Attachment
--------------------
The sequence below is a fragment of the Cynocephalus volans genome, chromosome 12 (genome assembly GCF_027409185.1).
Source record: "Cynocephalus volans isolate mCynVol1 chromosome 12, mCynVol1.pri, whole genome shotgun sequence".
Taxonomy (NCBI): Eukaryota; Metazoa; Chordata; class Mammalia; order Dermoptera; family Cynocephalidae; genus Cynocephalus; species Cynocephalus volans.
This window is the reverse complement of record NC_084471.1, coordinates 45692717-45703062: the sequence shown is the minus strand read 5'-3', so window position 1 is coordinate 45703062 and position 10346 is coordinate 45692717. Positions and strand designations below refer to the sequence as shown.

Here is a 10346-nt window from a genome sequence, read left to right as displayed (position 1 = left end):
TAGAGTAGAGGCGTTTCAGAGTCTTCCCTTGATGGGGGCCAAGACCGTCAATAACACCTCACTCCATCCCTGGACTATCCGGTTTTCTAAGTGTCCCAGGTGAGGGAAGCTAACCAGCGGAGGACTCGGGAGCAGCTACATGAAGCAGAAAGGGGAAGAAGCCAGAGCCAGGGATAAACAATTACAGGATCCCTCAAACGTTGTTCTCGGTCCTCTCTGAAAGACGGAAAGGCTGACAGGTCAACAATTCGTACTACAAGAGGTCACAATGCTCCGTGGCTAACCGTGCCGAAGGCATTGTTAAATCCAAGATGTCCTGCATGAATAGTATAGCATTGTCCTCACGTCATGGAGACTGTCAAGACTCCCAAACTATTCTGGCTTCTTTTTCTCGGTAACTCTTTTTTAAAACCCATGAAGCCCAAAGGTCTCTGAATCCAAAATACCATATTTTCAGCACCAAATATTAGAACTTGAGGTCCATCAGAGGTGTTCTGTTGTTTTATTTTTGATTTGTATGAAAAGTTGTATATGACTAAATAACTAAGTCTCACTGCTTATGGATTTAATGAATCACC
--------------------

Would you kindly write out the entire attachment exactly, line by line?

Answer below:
The sequence below is a fragment of the Cynocephalus volans genome, chromosome 12 (genome assembly GCF_027409185.1).
Source record: "Cynocephalus volans isolate mCynVol1 chromosome 12, mCynVol1.pri, whole genome shotgun sequence".
Taxonomy (NCBI): Eukaryota; Metazoa; Chordata; class Mammalia; order Dermoptera; family Cynocephalidae; genus Cynocephalus; species Cynocephalus volans.
This window is the reverse complement of record NC_084471.1, coordinates 45692717-45703062: the sequence shown is the minus strand read 5'-3', so window position 1 is coordinate 45703062 and position 10346 is coordinate 45692717. Positions and strand designations below refer to the sequence as shown.

Here is a 10346-nt window from a genome sequence, read left to right as displayed (position 1 = left end):
TAGAGTAGAGGCGTTTCAGAGTCTTCCCTTGATGGGGGCCAAGACCGTCAATAACACCTCACTCCATCCCTGGACTATCCGGTTTTCTAAGTGTCCCAGGTGAGGGAAGCTAACCAGCGGAGGACTCGGGAGCAGCTACATGAAGCAGAAAGGGGAAGAAGCCAGAGCCAGGGATAAACAATTACAGGATCCCTCAAACGTTGTTCTCGGTCCTCTCTGAAAGACGGAAAGGCTGACAGGTCAACAATTCGTACTACAAGAGGTCACAATGCTCCGTGGCTAACCGTGCCGAAGGCATTGTTAAATCCAAGATGTCCTGCATGAATAGTATAGCATTGTCCTCACGTCATGGAGACTGTCAAGACTCCCAAACTATTCTGGCTTCTTTTTCTCGGTAACTCTTTTTTAAAACCCATGAAGCCCAAAGGTCTCTGAATCCAAAATACCATATTTTCAGCACCAAATATTAGAACTTGAGGTCCATCAGAGGTGTTCTGTTGTTTTATTTTTGATTTGTATGAAAAGTTGTATATGACTAAATAACTAAGTCTCACTGCTTATGGATTTAATGAATCACC